Main Content


Create a light object



    light creates a Light object in the current axes.

    You cannot see Light objects themselves, but you can see their effects on any patch and surface objects present in the axes containing the lights. A number of functions create patch and surface objects, including surf, mesh, pcolor, fill, and fill3, as well as the surface and patch functions.


    light(Name,Value) sets light properties using one or more name-value arguments. For example, you can specify the color of a light as green by using light("Color","green"). For a list of properties, see Light Properties.


    light(ax,___) creates the light in the axes specified by ax instead of in the current axes (gca). Specify ax as the first input argument followed by any of the input argument combinations in the previous syntaxes.


    lt = light(___) returns a Light object. Use lt to modify properties of the light after creating it. For a list of properties, see Light Properties.


    collapse all

    Create a sphere and light it using a Light object.

    axis equal

    Create a sphere and light it with a local light source directed straight at the sphere from the negative corner of the x- and y-axes.

    axis equal
    light("Style","local","Position",[-10 -10 0]);

    Since R2019b

    You can display a tiling of plots using the tiledlayout and nexttile functions. Call the tiledlayout function to create a 1-by-2 tiled chart layout. Call the nexttile function to create the axes objects ax1 and ax2. Create a sphere and corresponding light in each plot by specifying each axes object as the first argument to sphere and light.

    In the left axes, create a sphere and light it with a red light by specifying the Color property. In the right axes, create a sphere and light it with a green light.

    colormap([1 1 1])
    % Left sphere
    ax1 = nexttile;
    axis equal
    lt1 = light(ax1);
    lt1.Color = "r";
    % Right sphere
    ax2 = nexttile;
    axis equal
    lt2 = light(ax2);
    lt2.Color = "g";

    Input Arguments

    collapse all

    Axes object. If you do not specify an axes object, then light creates the Light object in the current axes.

    Name-Value Arguments

    Specify optional pairs of arguments as Name1=Value1,...,NameN=ValueN, where Name is the argument name and Value is the corresponding value. Name-value arguments must appear after other arguments, but the order of the pairs does not matter.

    Example: light(Position=[-1 0 0],Style="local")

    Before R2021a, use commas to separate each name and value, and enclose Name in quotes.

    Example: light("Position",[-1 0 0],"Style","local")

    Color of light, specified as an RGB triplet, a hexadecimal color code, a color name, or a short name. The default RGB triplet of [1 1 1] corresponds to white.

    RGB triplets and hexadecimal color codes are useful for specifying custom colors.

    • An RGB triplet is a three-element row vector whose elements specify the intensities of the red, green, and blue components of the color. The intensities must be in the range [0,1]; for example, [0.4 0.6 0.7].

    • A hexadecimal color code is a character vector or a string scalar that starts with a hash symbol (#) followed by three or six hexadecimal digits, which can range from 0 to F. The values are not case sensitive. Thus, the color codes "#FF8800", "#ff8800", "#F80", and "#f80" are equivalent.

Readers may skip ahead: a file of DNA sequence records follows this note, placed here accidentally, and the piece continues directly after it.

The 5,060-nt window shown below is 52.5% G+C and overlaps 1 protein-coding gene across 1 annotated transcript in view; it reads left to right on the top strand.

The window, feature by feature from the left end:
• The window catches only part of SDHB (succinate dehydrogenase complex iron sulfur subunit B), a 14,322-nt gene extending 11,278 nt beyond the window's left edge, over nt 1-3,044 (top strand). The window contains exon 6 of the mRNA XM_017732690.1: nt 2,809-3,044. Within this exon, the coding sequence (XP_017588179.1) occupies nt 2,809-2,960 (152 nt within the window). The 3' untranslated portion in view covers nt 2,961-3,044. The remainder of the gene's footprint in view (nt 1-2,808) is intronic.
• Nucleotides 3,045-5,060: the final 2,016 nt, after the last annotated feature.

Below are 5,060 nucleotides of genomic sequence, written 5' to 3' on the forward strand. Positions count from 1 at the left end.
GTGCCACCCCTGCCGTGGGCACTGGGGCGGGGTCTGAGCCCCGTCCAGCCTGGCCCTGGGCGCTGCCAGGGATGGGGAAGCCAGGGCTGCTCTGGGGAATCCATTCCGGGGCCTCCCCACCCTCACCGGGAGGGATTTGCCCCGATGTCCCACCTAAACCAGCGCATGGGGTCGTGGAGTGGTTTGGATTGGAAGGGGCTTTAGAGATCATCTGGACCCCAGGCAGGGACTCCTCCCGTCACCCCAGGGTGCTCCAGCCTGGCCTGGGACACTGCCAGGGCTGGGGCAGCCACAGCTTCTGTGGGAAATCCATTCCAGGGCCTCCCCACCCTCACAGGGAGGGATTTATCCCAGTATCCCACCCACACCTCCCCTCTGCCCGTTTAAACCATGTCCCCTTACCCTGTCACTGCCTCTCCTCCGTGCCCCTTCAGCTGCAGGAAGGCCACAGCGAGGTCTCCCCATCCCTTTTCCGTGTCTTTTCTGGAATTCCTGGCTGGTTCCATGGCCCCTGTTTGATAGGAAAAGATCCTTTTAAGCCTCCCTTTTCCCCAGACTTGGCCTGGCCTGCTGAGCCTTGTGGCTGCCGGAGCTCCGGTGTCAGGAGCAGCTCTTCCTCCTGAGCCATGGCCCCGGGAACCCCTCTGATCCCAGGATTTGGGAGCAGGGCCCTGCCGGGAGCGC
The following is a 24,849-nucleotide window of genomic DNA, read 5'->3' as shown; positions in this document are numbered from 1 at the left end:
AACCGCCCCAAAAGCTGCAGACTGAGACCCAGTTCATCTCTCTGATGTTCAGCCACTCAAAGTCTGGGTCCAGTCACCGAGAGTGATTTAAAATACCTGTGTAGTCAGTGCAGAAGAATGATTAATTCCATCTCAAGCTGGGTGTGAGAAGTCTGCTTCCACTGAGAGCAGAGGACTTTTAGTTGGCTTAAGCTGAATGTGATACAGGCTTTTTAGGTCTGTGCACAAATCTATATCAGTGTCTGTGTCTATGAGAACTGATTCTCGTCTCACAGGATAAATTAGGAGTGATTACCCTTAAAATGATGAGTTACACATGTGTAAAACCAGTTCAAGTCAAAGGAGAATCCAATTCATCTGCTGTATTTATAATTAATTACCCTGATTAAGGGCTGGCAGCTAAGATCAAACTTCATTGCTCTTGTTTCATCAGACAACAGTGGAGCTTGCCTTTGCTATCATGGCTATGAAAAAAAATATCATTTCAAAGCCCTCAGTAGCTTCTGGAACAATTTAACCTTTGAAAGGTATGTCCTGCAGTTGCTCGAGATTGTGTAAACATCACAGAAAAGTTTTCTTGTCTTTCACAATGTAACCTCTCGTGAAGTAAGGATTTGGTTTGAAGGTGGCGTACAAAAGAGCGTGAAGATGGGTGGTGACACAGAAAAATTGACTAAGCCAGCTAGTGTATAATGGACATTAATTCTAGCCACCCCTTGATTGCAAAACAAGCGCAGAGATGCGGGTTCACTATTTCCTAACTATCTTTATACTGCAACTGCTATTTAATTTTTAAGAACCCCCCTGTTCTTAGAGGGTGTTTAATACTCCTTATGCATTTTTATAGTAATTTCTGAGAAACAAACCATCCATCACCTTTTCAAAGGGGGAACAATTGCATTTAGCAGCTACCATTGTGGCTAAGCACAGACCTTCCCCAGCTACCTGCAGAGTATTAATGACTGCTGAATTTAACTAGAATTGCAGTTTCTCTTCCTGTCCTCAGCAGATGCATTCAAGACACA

Alternatively, you can specify some common colors by name. This table lists the named color options, the equivalent RGB triplets, and hexadecimal color codes.

    Color NameShort NameRGB TripletHexadecimal Color CodeAppearance
    "red""r"[1 0 0]"#FF0000"

    Sample of the color red

    "green""g"[0 1 0]"#00FF00"

    Sample of the color green

    "blue""b"[0 0 1]"#0000FF"

    Sample of the color blue

    "cyan" "c"[0 1 1]"#00FFFF"

    Sample of the color cyan

    "magenta""m"[1 0 1]"#FF00FF"

    Sample of the color magenta

    "yellow""y"[1 1 0]"#FFFF00"

    Sample of the color yellow

    "black""k"[0 0 0]"#000000"

    Sample of the color black

    "white""w"[1 1 1]"#FFFFFF"

    Sample of the color white

    Here are the RGB triplets and hexadecimal color codes for the default colors MATLAB® uses in many types of plots.

    RGB TripletHexadecimal Color CodeAppearance
    [0 0.4470 0.7410]"#0072BD"

    Sample of RGB triplet [0 0.4470 0.7410], which appears as dark blue

    [0.8500 0.3250 0.0980]"#D95319"

    Sample of RGB triplet [0.8500 0.3250 0.0980], which appears as dark orange

    [0.9290 0.6940 0.1250]"#EDB120"

    Sample of RGB triplet [0.9290 0.6940 0.1250], which appears as dark yellow

    [0.4940 0.1840 0.5560]"#7E2F8E"

    Sample of RGB triplet [0.4940 0.1840 0.5560], which appears as dark purple

    [0.4660 0.6740 0.1880]"#77AC30"

    Sample of RGB triplet [0.4660 0.6740 0.1880], which appears as medium green

    [0.3010 0.7450 0.9330]"#4DBEEE"

    Sample of RGB triplet [0.3010 0.7450 0.9330], which appears as light blue

    [0.6350 0.0780 0.1840]"#A2142F"

    Sample of RGB triplet [0.6350 0.0780 0.1840], which appears as dark red

    Example: 'green'

    Type of light source, specified as one of these values:

    • "infinite" — Place the light at infinity. Use the Position property to specify the direction from which the light shines in parallel rays.

    • "local" — Place the light at the location specified by the Position property. The light is a point source that radiates from the location in all directions.

    Location of light source, specified as a three-element vector of the form [x y z]. Define the vector elements in data units from the axes origin to the (x, y, z) coordinate. The actual location of the light depends on the value of the Style property.

    Example: [-40 -4 140]

    Version History

    Introduced before R2006a